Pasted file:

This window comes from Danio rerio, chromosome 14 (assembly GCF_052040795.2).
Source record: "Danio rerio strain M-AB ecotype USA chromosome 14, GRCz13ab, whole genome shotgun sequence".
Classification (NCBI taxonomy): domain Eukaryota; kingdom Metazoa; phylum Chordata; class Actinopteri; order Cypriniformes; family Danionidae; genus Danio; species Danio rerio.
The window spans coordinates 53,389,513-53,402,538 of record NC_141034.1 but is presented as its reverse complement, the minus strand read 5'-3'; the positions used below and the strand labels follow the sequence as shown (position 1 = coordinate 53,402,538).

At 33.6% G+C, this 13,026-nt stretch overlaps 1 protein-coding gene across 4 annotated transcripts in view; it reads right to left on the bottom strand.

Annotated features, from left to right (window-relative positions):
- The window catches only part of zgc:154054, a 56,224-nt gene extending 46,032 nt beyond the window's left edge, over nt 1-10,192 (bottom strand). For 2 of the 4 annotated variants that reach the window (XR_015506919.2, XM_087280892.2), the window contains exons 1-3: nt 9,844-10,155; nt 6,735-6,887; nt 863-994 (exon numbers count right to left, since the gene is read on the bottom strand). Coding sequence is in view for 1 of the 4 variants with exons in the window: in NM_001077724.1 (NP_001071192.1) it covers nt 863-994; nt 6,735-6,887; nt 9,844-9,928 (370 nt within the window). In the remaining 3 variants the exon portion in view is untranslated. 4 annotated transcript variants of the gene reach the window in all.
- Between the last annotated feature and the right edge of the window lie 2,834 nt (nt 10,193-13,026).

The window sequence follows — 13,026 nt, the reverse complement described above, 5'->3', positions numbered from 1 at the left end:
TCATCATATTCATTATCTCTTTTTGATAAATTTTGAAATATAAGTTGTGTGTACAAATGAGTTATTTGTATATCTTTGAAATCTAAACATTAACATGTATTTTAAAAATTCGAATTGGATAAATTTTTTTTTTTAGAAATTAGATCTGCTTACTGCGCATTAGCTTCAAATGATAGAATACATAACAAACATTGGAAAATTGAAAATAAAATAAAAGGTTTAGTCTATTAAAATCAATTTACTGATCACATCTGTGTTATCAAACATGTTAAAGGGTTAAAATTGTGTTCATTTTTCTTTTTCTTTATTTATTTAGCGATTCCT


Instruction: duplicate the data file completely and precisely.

This window comes from Danio rerio, chromosome 14 (assembly GCF_052040795.2).
Source record: "Danio rerio strain M-AB ecotype USA chromosome 14, GRCz13ab, whole genome shotgun sequence".
Classification (NCBI taxonomy): domain Eukaryota; kingdom Metazoa; phylum Chordata; class Actinopteri; order Cypriniformes; family Danionidae; genus Danio; species Danio rerio.
The window spans coordinates 53,389,513-53,402,538 of record NC_141034.1 but is presented as its reverse complement, the minus strand read 5'-3'; the positions used below and the strand labels follow the sequence as shown (position 1 = coordinate 53,402,538).

At 33.6% G+C, this 13,026-nt stretch overlaps 1 protein-coding gene across 4 annotated transcripts in view; it reads right to left on the bottom strand.

Annotated features, from left to right (window-relative positions):
- The window catches only part of zgc:154054, a 56,224-nt gene extending 46,032 nt beyond the window's left edge, over nt 1-10,192 (bottom strand). For 2 of the 4 annotated variants that reach the window (XR_015506919.2, XM_087280892.2), the window contains exons 1-3: nt 9,844-10,155; nt 6,735-6,887; nt 863-994 (exon numbers count right to left, since the gene is read on the bottom strand). Coding sequence is in view for 1 of the 4 variants with exons in the window: in NM_001077724.1 (NP_001071192.1) it covers nt 863-994; nt 6,735-6,887; nt 9,844-9,928 (370 nt within the window). In the remaining 3 variants the exon portion in view is untranslated. 4 annotated transcript variants of the gene reach the window in all.
- Between the last annotated feature and the right edge of the window lie 2,834 nt (nt 10,193-13,026).

The window sequence follows — 13,026 nt, the reverse complement described above, 5'->3', positions numbered from 1 at the left end:
TCATCATATTCATTATCTCTTTTTGATAAATTTTGAAATATAAGTTGTGTGTACAAATGAGTTATTTGTATATCTTTGAAATCTAAACATTAACATGTATTTTAAAAATTCGAATTGGATAAATTTTTTTTTTTAGAAATTAGATCTGCTTACTGCGCATTAGCTTCAAATGATAGAATACATAACAAACATTGGAAAATTGAAAATAAAATAAAAGGTTTAGTCTATTAAAATCAATTTACTGATCACATCTGTGTTATCAAACATGTTAAAGGGTTAAAATTGTGTTCATTTTTCTTTTTCTTTATTTATTTAGCGATTCCT